New on Netflix
Michael Wickson (2L)
While we eagerly anticipate the release of the second season of Stranger Things (and/or Riverdale, whatever you’re into), Netflix recently released a pair of documentaries that could easily pass as educational. The first series is called Time: The Kalief Browder Story, a horrific story of a young African-American who was incarcerated for three years awaiting trial before the charges were completely dropped. The second is a documentary series called The Confession Tapes where each episode analyzes a different criminal case that hinged upon a confession. Although both series focus on American cases, lessons can be drawn from the content that would be applicable in Canada and are worth the time to watch them.
Time: The Kalief Browder Story is a six part mini-series that chronicles the experience of one individual through the systemic failures of the New York criminal justice system. One night as he was walking home from a party, Kalief Browder was arrested under suspicion of stealing a backpack. The 16 year old knew nothing of the alleged crime and was told he would likely be released within a few hours. What followed was a comedy of errors that was anything but funny. It began with the police laying a flimsy charge with little evidence, bail being set too high to secure his release, endless adjournments by the prosecution, public defenders failing to fight for his rights, judges who let this continue despite dozens of court appearances, and finally the inhumane treatment he received on Rikers Island. For over three years Kalief was held in custody awaiting trial, much of which was spent in solitary confinement. This mini-series explores the injustices that are far too common.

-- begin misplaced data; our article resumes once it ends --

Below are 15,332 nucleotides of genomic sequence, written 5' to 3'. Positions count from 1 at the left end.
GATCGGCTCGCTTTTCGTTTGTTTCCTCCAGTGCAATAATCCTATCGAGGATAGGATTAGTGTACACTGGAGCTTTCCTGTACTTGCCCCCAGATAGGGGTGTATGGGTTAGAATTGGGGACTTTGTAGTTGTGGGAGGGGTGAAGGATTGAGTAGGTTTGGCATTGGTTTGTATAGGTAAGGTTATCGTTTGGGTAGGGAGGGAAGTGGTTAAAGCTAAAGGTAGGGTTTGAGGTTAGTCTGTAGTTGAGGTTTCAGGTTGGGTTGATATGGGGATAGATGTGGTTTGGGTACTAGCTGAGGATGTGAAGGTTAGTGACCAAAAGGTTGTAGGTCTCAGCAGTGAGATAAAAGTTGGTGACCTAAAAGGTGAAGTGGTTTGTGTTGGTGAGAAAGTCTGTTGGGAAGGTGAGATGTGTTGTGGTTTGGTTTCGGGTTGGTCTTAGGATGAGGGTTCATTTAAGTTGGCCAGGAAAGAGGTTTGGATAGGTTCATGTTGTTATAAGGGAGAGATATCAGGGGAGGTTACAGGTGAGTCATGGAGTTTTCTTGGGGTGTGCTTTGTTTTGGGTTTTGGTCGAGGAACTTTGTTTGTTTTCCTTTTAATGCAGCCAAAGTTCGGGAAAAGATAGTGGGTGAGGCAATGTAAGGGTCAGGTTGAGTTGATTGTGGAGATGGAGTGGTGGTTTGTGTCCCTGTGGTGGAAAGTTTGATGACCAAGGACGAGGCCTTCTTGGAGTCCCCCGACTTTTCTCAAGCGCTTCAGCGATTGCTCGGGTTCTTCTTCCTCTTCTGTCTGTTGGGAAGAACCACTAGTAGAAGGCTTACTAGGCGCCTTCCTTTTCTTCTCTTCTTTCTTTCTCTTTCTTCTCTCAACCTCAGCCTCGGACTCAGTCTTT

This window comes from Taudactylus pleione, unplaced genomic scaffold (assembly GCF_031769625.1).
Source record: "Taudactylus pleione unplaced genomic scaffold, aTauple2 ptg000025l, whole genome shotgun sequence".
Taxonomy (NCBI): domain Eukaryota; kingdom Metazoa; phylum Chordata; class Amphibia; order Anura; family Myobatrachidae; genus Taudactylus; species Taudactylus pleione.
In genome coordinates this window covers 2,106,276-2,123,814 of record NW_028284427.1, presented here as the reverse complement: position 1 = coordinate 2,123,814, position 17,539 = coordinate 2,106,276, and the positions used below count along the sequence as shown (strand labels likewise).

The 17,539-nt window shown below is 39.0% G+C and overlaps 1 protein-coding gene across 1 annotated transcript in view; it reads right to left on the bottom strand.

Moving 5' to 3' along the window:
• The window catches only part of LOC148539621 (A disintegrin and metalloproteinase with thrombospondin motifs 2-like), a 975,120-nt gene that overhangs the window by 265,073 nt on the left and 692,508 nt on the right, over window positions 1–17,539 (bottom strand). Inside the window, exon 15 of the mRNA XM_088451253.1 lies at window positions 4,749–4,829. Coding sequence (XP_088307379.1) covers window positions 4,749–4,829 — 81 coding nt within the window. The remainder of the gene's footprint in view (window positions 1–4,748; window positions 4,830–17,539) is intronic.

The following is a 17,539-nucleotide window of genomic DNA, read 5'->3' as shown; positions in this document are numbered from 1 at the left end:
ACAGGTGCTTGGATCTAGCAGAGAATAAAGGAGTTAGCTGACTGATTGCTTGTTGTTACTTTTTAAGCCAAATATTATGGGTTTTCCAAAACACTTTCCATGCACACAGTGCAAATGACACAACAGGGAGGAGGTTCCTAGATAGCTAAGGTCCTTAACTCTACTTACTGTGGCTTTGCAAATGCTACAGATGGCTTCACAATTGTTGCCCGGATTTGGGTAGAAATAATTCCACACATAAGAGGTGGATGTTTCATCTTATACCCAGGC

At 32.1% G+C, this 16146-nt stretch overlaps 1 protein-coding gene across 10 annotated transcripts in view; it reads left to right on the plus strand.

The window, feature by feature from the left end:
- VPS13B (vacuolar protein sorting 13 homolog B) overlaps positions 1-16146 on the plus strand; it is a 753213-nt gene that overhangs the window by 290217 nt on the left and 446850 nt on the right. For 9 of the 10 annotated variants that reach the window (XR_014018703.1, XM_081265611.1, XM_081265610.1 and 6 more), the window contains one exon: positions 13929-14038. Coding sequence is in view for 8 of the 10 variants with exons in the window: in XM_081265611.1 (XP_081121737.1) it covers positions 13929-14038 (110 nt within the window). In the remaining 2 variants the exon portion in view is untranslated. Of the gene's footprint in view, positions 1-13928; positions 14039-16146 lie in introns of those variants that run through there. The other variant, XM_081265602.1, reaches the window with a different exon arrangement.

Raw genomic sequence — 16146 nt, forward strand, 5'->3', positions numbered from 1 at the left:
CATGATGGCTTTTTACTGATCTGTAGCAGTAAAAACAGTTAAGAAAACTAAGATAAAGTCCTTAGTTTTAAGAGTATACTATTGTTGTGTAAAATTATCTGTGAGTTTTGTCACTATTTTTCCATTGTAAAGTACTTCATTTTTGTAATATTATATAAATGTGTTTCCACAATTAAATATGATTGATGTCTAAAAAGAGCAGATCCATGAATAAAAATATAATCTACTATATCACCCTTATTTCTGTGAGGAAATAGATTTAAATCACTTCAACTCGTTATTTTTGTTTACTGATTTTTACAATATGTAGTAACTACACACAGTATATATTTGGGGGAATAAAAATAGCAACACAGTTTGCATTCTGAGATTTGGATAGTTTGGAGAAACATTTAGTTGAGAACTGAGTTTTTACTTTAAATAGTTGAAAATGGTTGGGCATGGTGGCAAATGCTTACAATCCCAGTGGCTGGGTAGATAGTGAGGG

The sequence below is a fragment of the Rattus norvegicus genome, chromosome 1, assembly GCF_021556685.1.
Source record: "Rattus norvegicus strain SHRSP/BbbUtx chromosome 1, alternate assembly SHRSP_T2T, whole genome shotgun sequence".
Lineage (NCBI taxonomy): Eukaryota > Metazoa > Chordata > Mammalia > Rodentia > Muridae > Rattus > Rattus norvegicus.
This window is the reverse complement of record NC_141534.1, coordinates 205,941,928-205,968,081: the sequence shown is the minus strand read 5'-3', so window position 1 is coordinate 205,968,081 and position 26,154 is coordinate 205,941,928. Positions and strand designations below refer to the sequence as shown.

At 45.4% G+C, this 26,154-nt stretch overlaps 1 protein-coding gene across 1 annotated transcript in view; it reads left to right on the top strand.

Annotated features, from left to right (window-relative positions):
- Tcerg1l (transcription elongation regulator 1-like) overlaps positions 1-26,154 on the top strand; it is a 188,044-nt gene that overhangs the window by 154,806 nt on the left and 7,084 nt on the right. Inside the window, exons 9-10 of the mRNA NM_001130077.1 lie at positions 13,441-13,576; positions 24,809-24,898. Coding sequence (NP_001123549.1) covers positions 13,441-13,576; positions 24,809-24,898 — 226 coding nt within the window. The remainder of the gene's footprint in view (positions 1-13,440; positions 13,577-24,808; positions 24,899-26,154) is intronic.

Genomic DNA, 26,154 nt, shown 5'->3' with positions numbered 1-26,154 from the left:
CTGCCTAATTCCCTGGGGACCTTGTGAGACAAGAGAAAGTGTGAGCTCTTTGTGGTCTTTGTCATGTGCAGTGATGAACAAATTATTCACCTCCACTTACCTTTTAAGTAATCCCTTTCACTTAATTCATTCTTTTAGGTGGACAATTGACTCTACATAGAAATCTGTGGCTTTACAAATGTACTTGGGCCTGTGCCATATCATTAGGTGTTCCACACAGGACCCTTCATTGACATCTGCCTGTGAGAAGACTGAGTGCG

The Confession Tapes is a series of documentary-style explorations into criminal cases where confessions were used to convict the alleged perpetrators and the investigative methods used to extract those confessions. During the seven episodes, six criminal cases are examined to show the dangers of false confessions that are rampant within the criminal justice system. The individual tales are haunting and demonstrate how the police can manipulate someone who has landed in their crosshairs. This series feels much more educational than Time: The Kalief Browder Story, but focuses on the criminal investigations instead of the accompanying social aspects of society and is heavily slanted in favour of the convicted. The series would be of interest to anyone pursuing criminal law.
As it is still early in the term, there is still plenty of time to watch these educational series before starting to really study. Now if only they would release a series about contract law.